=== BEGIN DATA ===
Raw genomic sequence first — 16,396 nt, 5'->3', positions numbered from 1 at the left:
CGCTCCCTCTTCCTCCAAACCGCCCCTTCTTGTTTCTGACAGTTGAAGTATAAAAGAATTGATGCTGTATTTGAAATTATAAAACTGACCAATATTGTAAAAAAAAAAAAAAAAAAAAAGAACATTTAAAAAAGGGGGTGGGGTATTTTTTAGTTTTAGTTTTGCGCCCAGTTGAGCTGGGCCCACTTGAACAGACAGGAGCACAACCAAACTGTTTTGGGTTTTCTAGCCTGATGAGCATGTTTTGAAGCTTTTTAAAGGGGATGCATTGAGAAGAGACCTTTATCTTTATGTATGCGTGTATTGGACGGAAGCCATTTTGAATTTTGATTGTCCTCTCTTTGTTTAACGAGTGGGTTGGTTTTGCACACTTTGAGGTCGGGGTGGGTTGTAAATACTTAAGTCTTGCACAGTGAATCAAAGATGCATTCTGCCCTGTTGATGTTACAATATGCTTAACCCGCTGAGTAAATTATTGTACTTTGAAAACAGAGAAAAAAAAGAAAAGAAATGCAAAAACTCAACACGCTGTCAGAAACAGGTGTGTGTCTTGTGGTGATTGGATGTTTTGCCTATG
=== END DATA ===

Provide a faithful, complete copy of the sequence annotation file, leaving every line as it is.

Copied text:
Raw genomic sequence first — 16,396 nt, 5'->3', positions numbered from 1 at the left:
CGCTCCCTCTTCCTCCAAACCGCCCCTTCTTGTTTCTGACAGTTGAAGTATAAAAGAATTGATGCTGTATTTGAAATTATAAAACTGACCAATATTGTAAAAAAAAAAAAAAAAAAAAAGAACATTTAAAAAAGGGGGTGGGGTATTTTTTAGTTTTAGTTTTGCGCCCAGTTGAGCTGGGCCCACTTGAACAGACAGGAGCACAACCAAACTGTTTTGGGTTTTCTAGCCTGATGAGCATGTTTTGAAGCTTTTTAAAGGGGATGCATTGAGAAGAGACCTTTATCTTTATGTATGCGTGTATTGGACGGAAGCCATTTTGAATTTTGATTGTCCTCTCTTTGTTTAACGAGTGGGTTGGTTTTGCACACTTTGAGGTCGGGGTGGGTTGTAAATACTTAAGTCTTGCACAGTGAATCAAAGATGCATTCTGCCCTGTTGATGTTACAATATGCTTAACCCGCTGAGTAAATTATTGTACTTTGAAAACAGAGAAAAAAAAGAAAAGAAATGCAAAAACTCAACACGCTGTCAGAAACAGGTGTGTGTCTTGTGGTGATTGGATGTTTTGCCTATG